But to the future. I am steadfast on minimising electric and gas and yet there’s no way I’ve got the money for a solar-plus-recuperador-de-calor set up. The solar part is so tragic, that despite being “sunny Portugal” you cannot rely on it all year round – six months perhaps, because the cheaper systems available here are reliant on sunshine and not light.


Hence, my solution has been brought to me by the excellent people of Raiz Verde, one of the very few alternative energy companies in Portugal with a palpable level of integrity, and not one of those who want to sell you overpriced obsolete technology and a whole lot of bullshit. I remember a funny conversation with a guy in such an alternative energy shop who had no faith in reflective foil insulation because “the light can’t get into the air space between the bricks”… if you can’t differentiate between light and heat then perhaps you’re in the wrong business?

Anyway Raiz Verde has offered me the Sunpack heat exchanger system at a drastically generously reduced price and it would be criminal of me not to go for it. It is such a sexy system, so simple, and slightly beyond my comprehension. This is what it’s all about (straight from their website I confess):

A simple principle and an efficient way of using energy from the sun, the wind and the rain. The SunPack Heat Pump works on a thermodynamic principle and is based on the use of an evaporator panel. This panel captures the free energy which exists in direct and diffuse solar radiation, the rain and the wind. The energy is then transferred to a heat exchanger in the storage tank, heating the water inside at a cost approximately a fifth that of conventional systems.


The evaporator panel is fixed on the outside, capturing energy in the form of direct solar and / or diffuse solar, wind, rain and air. The panel extracts the available energy in the environment, the refrigerant in the panel boils and returns to the compressor as gas, where the heat is extracted and passed to the body of stored water via a high efficiency heat exchanger. Once the heat from the gas has been extracted, the gas returns to its liquid form as it cools and the process repeats, bringing the body of stored water to the desired temperature. With a power consumption of only 390W, the system can provide water at between 55ºC and 60ºC all year round, 24 hours per day, even on rainy days in the winter. Given that most of the energy is harnessed from nature, up to 80% of all the hot water obtained is free, which will significantly reduce your energy bill.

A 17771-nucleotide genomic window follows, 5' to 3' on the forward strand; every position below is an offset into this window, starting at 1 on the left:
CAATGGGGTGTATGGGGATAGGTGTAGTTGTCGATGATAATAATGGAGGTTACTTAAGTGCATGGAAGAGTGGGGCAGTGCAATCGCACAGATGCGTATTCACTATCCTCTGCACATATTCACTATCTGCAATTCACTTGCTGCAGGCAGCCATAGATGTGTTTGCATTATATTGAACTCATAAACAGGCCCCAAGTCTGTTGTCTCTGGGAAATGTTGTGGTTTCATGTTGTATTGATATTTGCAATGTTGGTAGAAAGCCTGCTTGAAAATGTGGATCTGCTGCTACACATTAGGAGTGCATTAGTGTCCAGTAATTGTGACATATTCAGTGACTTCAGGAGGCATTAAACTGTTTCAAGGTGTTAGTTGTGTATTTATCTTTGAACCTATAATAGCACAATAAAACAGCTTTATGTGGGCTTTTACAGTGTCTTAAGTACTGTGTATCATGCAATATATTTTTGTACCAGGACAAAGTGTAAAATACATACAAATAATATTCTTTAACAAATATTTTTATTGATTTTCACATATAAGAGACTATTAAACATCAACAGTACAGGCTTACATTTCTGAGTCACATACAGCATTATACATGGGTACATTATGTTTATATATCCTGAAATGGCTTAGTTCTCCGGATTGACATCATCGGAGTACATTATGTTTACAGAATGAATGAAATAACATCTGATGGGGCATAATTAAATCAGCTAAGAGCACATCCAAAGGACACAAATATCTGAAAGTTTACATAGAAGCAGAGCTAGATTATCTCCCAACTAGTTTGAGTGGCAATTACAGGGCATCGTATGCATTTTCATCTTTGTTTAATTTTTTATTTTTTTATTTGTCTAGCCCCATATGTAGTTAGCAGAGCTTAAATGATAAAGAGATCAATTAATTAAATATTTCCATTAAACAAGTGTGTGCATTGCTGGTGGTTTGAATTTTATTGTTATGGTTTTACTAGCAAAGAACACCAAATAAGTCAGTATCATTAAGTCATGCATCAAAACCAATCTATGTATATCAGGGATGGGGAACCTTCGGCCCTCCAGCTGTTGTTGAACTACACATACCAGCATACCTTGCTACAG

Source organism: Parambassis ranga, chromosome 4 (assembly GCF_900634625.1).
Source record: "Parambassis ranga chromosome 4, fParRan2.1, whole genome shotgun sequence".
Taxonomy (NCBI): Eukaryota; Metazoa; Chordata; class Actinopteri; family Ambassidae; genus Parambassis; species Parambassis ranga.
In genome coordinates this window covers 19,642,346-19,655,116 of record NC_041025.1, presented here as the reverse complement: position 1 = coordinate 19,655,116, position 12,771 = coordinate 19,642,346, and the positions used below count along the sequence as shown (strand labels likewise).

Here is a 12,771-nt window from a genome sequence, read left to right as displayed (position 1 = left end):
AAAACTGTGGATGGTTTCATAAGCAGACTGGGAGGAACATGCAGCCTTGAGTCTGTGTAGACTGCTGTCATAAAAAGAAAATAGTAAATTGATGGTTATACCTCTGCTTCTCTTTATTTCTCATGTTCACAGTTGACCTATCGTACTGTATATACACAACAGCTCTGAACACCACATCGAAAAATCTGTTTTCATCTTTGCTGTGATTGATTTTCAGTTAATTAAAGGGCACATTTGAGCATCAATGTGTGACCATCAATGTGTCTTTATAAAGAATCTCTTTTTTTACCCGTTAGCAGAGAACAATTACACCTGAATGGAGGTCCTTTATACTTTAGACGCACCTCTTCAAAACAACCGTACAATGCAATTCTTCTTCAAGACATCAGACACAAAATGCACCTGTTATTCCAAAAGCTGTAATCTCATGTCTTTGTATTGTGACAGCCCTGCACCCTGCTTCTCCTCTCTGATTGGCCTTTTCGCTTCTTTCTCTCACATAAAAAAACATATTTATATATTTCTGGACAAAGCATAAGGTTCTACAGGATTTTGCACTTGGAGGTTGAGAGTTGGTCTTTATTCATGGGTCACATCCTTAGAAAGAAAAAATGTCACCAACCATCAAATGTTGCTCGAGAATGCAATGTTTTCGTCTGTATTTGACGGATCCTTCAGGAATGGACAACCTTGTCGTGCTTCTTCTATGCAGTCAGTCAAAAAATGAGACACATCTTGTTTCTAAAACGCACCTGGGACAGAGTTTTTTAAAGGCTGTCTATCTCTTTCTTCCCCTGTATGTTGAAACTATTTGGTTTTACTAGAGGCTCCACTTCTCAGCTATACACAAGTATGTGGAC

From me all it requires is the space for the cylinder, as in a new small enclosure attached to an existing shed and a space above the vines for the panel. It’s a beautiful thing. But even at the wonderful price of $1750 plus tax and transport and stuff, it is still outside my budget. So I’m appealing to you all who visit emmashouseinportugal.com, who’ve enjoyed the story and the journey, to make a little donation, and to do what is good and what is right, and to help me to fulfill my promises.

There’s a supportbutton to the right and below.

With huge thanks to Simon Sharp for his expertise and input.


  1. Ion July 29, 2014 3:59 pm Reply

    You’re a good wordsmith and I like to read something funny and clever that doesn’t dumb down what’s left of English.

    I’ve heard eco-rants like yours ad nauseam. Our “leaders” are driving our sustainability buses over a cliff.

    Yet, having just blamed government, much blame should go to the consumer. We do have choices…

    Here in Ottawa, Canada, we suffer badly from overbuilding and uncreative urban design. I have been on too many committees, ranting myself hoarse to a smug group of overpaid cretins who have destroyed so much character of this city, once full of parks and woodlots.

    In the ‘50s and ‘60s my father had a good income but wasn’t frivolous: we lived in a modest home and my mother, from old Austro-Hungary had a giant vedge’ crop in our tiny back yard, grew fragrant flowers to scent the house, and baked marvelous rye bread. We were big tea drinkers (in a glass with lemon and honey of course) and I think if she could she would have had her own tea plantation.

    Our furniture was rebuilt; our clothes were always mended and my shoes were re-soled till they were worn down to flip flops. Use little and save lots…

    I spent years working in automotive repairs, and motorcycle sales and repair (had my own shop). I won’t go on about the choking crud from those old low compression carburetor engines. Modern cars are so much cleaner burning….but they still chuck stuff out the pipe and there’s so many more of them. Electric cars were around in 1905. If we could just let go of the internal combustion engine…

    I wanted to go to New Zealand years ago to start a bike shop, but didn’t raise the capital. Then I had plans to go to Portugal as its quality of life (and food) seemed wonderful. Your website’s giving me ideas…

    Cheers and ice cold beers.

    [Reply to comment]